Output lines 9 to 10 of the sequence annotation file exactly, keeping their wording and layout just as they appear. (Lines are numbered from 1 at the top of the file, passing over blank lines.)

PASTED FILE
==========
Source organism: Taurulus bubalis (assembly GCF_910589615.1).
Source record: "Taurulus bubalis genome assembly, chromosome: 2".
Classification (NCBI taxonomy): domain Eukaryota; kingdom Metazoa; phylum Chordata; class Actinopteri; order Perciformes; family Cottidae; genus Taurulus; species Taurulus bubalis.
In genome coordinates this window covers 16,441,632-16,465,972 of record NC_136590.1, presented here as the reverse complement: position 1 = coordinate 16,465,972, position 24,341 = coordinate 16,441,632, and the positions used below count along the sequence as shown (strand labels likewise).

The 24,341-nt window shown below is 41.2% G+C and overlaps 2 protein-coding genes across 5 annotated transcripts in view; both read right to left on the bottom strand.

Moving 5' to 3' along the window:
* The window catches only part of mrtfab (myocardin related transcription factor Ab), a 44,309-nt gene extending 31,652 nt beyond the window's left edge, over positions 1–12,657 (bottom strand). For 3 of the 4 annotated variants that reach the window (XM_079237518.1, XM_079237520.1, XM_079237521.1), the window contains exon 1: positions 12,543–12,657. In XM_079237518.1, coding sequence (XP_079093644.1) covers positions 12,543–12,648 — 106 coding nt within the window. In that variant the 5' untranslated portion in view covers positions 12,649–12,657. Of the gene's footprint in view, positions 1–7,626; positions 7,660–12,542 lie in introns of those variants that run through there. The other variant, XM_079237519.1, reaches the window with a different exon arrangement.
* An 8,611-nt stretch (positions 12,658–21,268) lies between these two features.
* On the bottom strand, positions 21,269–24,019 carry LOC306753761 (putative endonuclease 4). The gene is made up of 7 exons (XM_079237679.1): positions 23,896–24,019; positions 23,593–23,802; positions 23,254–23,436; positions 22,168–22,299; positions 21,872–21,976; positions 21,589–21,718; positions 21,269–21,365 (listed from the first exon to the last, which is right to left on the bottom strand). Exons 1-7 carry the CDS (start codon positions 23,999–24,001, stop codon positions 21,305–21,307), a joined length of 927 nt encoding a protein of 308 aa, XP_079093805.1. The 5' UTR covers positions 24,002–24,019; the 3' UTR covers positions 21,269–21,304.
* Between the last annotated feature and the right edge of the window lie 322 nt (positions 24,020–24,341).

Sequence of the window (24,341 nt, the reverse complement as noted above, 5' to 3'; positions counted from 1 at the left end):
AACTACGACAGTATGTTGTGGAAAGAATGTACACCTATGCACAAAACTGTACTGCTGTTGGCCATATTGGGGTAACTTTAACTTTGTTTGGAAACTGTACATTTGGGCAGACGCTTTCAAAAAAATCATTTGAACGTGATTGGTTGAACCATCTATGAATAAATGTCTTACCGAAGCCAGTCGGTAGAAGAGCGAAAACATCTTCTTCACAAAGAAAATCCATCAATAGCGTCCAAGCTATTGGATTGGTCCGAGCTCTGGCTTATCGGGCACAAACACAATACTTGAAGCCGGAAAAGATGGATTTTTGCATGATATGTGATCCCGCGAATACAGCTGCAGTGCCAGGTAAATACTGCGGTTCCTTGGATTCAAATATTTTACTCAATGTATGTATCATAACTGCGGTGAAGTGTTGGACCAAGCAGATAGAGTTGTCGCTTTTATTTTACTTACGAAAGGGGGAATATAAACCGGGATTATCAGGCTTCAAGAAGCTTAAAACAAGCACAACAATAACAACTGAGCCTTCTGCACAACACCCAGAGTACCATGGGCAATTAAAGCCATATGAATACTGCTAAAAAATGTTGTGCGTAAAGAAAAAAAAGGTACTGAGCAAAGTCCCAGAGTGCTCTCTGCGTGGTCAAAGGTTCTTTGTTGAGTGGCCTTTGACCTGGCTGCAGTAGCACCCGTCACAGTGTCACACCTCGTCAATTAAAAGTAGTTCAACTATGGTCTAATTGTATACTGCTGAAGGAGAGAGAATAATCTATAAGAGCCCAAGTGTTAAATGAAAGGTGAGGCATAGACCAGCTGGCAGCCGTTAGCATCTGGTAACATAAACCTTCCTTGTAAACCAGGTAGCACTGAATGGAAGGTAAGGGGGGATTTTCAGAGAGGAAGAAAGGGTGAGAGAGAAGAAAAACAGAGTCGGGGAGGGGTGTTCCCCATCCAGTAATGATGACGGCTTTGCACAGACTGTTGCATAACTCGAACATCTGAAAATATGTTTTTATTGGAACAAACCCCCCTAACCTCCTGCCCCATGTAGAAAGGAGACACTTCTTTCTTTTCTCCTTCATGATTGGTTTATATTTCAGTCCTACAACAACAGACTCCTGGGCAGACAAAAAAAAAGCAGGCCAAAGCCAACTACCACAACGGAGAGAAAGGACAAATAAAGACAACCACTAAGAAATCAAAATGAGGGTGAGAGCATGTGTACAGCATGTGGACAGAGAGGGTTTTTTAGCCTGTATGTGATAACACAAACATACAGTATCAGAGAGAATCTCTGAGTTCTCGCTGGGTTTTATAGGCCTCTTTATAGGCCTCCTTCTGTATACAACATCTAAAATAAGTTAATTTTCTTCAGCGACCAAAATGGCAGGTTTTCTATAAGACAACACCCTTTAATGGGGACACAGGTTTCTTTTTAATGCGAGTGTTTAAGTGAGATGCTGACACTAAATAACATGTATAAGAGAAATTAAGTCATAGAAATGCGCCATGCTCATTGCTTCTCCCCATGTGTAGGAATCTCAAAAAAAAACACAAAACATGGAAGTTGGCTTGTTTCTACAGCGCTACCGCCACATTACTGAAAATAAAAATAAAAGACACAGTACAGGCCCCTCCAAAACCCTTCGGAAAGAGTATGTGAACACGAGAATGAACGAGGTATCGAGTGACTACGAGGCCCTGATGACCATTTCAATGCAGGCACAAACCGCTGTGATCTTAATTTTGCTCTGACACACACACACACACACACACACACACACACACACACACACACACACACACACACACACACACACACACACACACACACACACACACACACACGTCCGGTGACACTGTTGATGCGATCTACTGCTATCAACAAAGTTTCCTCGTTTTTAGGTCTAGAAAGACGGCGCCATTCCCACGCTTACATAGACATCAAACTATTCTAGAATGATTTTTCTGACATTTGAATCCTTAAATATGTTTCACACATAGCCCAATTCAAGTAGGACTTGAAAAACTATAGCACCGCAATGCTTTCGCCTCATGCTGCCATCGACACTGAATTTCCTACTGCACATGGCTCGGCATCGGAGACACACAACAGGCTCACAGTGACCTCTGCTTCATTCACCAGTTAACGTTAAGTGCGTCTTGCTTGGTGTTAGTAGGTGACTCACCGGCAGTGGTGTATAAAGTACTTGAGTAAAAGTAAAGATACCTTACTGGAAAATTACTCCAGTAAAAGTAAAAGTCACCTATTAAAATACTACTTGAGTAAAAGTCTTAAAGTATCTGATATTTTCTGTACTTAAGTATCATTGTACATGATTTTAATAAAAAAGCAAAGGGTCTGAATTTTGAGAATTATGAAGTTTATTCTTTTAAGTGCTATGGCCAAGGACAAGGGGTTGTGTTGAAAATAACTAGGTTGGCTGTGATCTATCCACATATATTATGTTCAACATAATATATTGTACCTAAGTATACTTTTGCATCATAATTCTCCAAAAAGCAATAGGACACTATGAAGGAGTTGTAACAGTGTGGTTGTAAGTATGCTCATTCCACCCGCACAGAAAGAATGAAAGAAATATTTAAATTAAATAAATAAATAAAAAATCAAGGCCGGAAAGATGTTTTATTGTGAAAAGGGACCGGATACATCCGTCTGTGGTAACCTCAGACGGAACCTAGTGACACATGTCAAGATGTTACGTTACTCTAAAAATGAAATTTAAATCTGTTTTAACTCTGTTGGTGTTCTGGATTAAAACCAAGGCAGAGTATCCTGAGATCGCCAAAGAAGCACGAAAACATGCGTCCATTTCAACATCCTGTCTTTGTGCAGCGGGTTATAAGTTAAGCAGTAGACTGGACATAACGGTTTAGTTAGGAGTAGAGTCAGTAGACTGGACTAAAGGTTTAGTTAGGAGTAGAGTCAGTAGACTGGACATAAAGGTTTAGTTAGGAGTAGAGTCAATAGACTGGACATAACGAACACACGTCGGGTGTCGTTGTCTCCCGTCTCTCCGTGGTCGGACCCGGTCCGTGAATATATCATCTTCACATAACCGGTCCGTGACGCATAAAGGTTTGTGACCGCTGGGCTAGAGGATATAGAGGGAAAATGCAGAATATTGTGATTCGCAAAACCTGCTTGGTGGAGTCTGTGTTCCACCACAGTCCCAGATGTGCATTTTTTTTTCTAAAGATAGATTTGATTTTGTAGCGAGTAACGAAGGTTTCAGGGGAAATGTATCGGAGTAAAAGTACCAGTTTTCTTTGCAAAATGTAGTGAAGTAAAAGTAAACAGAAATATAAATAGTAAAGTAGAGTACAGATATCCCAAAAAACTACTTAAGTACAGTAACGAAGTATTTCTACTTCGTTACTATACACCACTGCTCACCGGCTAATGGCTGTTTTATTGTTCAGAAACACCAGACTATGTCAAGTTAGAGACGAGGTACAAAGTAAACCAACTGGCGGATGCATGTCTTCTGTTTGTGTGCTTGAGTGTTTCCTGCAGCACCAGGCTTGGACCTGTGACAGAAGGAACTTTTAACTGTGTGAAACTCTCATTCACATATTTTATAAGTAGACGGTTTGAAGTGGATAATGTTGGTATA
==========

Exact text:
* On the bottom strand, positions 21,269–24,019 carry LOC306753761 (putative endonuclease 4). The gene is made up of 7 exons (XM_079237679.1): positions 23,896–24,019; positions 23,593–23,802; positions 23,254–23,436; positions 22,168–22,299; positions 21,872–21,976; positions 21,589–21,718; positions 21,269–21,365 (listed from the first exon to the last, which is right to left on the bottom strand). Exons 1-7 carry the CDS (start codon positions 23,999–24,001, stop codon positions 21,305–21,307), a joined length of 927 nt encoding a protein of 308 aa, XP_079093805.1. The 5' UTR covers positions 24,002–24,019; the 3' UTR covers positions 21,269–21,304.
* Between the last annotated feature and the right edge of the window lie 322 nt (positions 24,020–24,341).